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So What’s So Special About Venetian Glass?


What is so special about Murano glass? Since a picture is worth 1000 words, we are hoping that this little picture may give a hint. But there is a lot of history behind this little piece of jewelry. And a lot of drama.

Let’s start with Barbarian invasions of the now Italian mainland about 1500 years ago. Those communities, mostly from Rome, relocated to the Venetian lagoons to get to safety. Among the talented mainlanders who took over the lagoon islands were creators of glass. Other talents from further east , Byzantium and the Middle East added their expertise and we are still admiring the colors, styles and craftsmanship. That’s one of the things that is so special. Tradition is valuable is one of the special things.


Fast Forward to the 1200s – Murano is the World’s First Industrial Zone

The Renaissance is approaching and the world is sharing lots of ideas and commerce, glass is becoming the principal industry of Venice. Venice becomes the crossroads of the east and west with commerce. The Venetian Empire is a force to be reckoned with. Arts, government, politics and a full society are all alive. At the head of it all is the Doge, the head of the governing Great Council. Drama, political struggle, inspiration, art and passion are all heating up. (But this is not a full history post so I’ll move on.)

Working their busy furnaces throughout Venice, the glassblowers have a bad habit of burning down their buildings and those around them. So in 1291 the doge “banishes” this bustling creative commercial activity to the small island of Murano, where busy furnaces in the new industrial center of Venice is established. Murano is today recognized as the first established industrial park of the world, becoming the glass production center of the world. The first clear class is being produced and called “cristallo”.

More processes that were explored then are still used now. No other producers anywhere could recreate the secrets of color creation, metal infusion for luster and design innovation. And this is still majorly true. Glass was an international luxury good. Seeing the product in person, you identify a particular luster which is not detectable in any other glass production. Another what’s so special for me.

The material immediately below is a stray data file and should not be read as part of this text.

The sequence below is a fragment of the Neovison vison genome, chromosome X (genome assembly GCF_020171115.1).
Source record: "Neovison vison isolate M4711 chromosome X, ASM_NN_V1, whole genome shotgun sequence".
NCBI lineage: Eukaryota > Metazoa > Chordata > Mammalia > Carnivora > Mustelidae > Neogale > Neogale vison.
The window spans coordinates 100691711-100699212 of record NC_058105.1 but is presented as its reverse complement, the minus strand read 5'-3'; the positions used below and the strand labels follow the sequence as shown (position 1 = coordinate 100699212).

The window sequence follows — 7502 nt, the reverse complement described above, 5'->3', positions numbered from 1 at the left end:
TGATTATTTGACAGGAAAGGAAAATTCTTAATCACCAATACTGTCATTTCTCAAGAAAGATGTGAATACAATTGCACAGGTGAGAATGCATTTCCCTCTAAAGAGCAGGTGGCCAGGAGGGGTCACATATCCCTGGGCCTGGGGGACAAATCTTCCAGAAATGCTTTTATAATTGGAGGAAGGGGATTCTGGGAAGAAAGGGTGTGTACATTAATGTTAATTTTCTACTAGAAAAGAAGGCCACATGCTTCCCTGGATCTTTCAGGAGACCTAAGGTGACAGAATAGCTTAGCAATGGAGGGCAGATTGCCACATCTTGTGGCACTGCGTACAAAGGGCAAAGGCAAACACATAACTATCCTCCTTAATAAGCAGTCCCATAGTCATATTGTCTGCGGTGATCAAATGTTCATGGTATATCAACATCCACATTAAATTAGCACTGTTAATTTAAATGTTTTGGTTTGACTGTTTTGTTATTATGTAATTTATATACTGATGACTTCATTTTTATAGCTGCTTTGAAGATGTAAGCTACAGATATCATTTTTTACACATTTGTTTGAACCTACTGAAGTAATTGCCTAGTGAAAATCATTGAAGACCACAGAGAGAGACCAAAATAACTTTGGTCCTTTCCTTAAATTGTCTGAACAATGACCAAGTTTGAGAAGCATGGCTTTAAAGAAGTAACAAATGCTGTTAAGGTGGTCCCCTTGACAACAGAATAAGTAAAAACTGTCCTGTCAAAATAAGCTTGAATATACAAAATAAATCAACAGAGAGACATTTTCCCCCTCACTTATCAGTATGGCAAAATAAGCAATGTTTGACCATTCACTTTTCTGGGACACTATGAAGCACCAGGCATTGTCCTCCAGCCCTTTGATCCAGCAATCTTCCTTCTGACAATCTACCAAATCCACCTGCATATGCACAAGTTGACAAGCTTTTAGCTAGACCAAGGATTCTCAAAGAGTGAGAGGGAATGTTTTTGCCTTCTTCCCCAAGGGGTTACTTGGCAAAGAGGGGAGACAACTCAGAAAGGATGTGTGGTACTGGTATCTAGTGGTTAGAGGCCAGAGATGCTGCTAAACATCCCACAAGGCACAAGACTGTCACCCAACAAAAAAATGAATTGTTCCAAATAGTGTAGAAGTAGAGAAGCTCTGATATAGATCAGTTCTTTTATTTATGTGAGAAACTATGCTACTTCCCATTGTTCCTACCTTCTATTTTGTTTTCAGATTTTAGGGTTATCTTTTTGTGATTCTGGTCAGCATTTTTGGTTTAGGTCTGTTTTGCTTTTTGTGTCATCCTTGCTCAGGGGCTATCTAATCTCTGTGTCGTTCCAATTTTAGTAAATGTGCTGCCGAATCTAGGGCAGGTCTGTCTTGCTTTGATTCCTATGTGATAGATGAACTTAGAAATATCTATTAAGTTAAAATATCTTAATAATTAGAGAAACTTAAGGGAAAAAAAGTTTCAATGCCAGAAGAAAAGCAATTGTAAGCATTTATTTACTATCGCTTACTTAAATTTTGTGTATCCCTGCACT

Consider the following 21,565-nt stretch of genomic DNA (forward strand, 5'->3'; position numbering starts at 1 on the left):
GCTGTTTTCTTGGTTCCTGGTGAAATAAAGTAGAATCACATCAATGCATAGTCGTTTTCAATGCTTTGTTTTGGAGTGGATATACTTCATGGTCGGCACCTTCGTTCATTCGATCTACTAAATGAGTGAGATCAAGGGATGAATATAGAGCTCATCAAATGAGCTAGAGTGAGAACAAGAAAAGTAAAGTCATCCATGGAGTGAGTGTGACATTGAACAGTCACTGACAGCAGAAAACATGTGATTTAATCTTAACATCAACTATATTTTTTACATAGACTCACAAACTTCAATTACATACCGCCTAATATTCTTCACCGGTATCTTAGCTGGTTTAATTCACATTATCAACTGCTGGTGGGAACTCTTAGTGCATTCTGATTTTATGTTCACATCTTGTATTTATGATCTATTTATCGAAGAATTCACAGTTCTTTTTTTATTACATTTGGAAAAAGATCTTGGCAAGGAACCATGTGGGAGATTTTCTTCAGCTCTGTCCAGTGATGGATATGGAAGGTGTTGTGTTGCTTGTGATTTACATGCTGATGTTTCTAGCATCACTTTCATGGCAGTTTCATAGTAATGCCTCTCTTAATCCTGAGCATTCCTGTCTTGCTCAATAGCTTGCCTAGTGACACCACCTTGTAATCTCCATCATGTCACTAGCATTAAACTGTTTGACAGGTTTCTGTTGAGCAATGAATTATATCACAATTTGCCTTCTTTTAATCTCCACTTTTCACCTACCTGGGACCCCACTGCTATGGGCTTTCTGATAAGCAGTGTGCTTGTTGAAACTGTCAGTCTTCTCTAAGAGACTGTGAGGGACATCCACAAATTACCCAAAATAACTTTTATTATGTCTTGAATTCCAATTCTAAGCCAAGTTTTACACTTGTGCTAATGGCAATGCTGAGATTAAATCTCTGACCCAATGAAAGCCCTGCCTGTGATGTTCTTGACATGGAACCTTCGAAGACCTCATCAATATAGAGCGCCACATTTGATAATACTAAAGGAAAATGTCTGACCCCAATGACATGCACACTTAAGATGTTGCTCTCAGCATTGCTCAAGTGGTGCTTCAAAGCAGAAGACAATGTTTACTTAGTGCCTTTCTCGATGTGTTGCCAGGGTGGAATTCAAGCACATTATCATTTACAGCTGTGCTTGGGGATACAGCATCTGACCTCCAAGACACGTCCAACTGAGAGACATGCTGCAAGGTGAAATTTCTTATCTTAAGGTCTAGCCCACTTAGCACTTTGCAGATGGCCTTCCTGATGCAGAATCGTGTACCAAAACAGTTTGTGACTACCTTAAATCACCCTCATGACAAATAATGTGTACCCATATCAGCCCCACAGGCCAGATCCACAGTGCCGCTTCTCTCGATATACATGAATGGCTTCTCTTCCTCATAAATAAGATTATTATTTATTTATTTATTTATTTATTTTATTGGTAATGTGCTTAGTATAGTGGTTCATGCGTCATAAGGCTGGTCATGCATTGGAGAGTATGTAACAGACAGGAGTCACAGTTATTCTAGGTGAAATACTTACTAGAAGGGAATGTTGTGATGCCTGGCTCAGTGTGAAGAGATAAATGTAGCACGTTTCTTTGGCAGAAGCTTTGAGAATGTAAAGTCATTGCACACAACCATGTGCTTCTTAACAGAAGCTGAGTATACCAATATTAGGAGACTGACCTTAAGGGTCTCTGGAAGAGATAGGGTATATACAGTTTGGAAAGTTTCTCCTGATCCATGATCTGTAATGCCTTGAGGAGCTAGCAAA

A section from a larger view of Venice with the island of Murano in the distance (circa 1600 attributed to Danckerts in the style of the famous woodcut print by Jacopo de’Barbari circa 1500). From Big Bead Little Bead

Life as a Renaissance Glass Master

Being a Glass master, you’d have a hard but pretty enviable life. Why? Being an esteemed part of the critical commercial class, you’d have some great privileges. You would special entre’ into noble society and handy legal protections. You’d probably want to keep the gig and even keep your family in it as well – which is exactly what happened. So therefore the tradition of Murano glass businesses as a family tradition was established. Industrial secrets were locked among the producing families. Innovation was exploding. The Venetian Republic limited the glass makers from leaving Venice without being granted permission to protect the secrets. There was big punishment for disobeying the laws – like death if you were caught spilling the beans on industrial secrets.

So those are pretty special valuations on a product so prized. I love the intensity!

The Value of My Involvement with Murano Glass

So what is so special about Murano glass for me is the quality, history and commitment to an industry by an entire business and creative class of society. We love offering it in a cookie cutter world.

Murano blown glass goblets with elaborate detail in coral, light blue, gold
Cortella and Ballarin champagne glass fancy blown detail.

Venice’s artistic traditions in glass is still alive, as this Cortella and Ballarin champagne glass boasts. These are ancient glass artisan names on Murano still inspired by their centuries’ old creators before them newly created. The Venetian Renaissance period informs this creation. So as much as this is a traditional look, new innovative designs are always in the works as well.

Cortella and Ballarin blown glass jars light amber

So what’s so special about Venetian glass? – its long history, development, drama and passion over 1000 years. But what does that mean for you? It promises a product that its creators are proud to offer. It promises the romance of a storied product that I fell in love with at first sight. Each piece we curate is expressive and individual; created for a special person.